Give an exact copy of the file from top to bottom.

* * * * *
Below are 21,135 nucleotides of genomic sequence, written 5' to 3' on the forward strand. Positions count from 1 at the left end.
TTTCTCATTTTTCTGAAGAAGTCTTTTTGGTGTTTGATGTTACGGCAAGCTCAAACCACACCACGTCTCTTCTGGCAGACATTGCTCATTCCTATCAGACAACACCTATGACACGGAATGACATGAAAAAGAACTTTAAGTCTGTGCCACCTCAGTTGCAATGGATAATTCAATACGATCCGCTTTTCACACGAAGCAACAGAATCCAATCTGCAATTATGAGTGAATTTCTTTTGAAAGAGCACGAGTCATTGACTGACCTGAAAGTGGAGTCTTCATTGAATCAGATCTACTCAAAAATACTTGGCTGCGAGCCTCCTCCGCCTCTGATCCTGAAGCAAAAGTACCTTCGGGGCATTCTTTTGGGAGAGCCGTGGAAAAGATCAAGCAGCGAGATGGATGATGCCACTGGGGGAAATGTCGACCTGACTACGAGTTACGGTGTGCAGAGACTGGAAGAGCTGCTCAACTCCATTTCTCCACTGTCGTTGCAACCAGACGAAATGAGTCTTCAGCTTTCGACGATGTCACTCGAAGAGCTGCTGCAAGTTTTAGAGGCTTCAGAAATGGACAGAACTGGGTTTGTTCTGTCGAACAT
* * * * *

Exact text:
Below are 21,135 nucleotides of genomic sequence, written 5' to 3' on the forward strand. Positions count from 1 at the left end.
TTTCTCATTTTTCTGAAGAAGTCTTTTTGGTGTTTGATGTTACGGCAAGCTCAAACCACACCACGTCTCTTCTGGCAGACATTGCTCATTCCTATCAGACAACACCTATGACACGGAATGACATGAAAAAGAACTTTAAGTCTGTGCCACCTCAGTTGCAATGGATAATTCAATACGATCCGCTTTTCACACGAAGCAACAGAATCCAATCTGCAATTATGAGTGAATTTCTTTTGAAAGAGCACGAGTCATTGACTGACCTGAAAGTGGAGTCTTCATTGAATCAGATCTACTCAAAAATACTTGGCTGCGAGCCTCCTCCGCCTCTGATCCTGAAGCAAAAGTACCTTCGGGGCATTCTTTTGGGAGAGCCGTGGAAAAGATCAAGCAGCGAGATGGATGATGCCACTGGGGGAAATGTCGACCTGACTACGAGTTACGGTGTGCAGAGACTGGAAGAGCTGCTCAACTCCATTTCTCCACTGTCGTTGCAACCAGACGAAATGAGTCTTCAGCTTTCGACGATGTCACTCGAAGAGCTGCTGCAAGTTTTAGAGGCTTCAGAAATGGACAGAACTGGGTTTGTTCTGTCGAACAT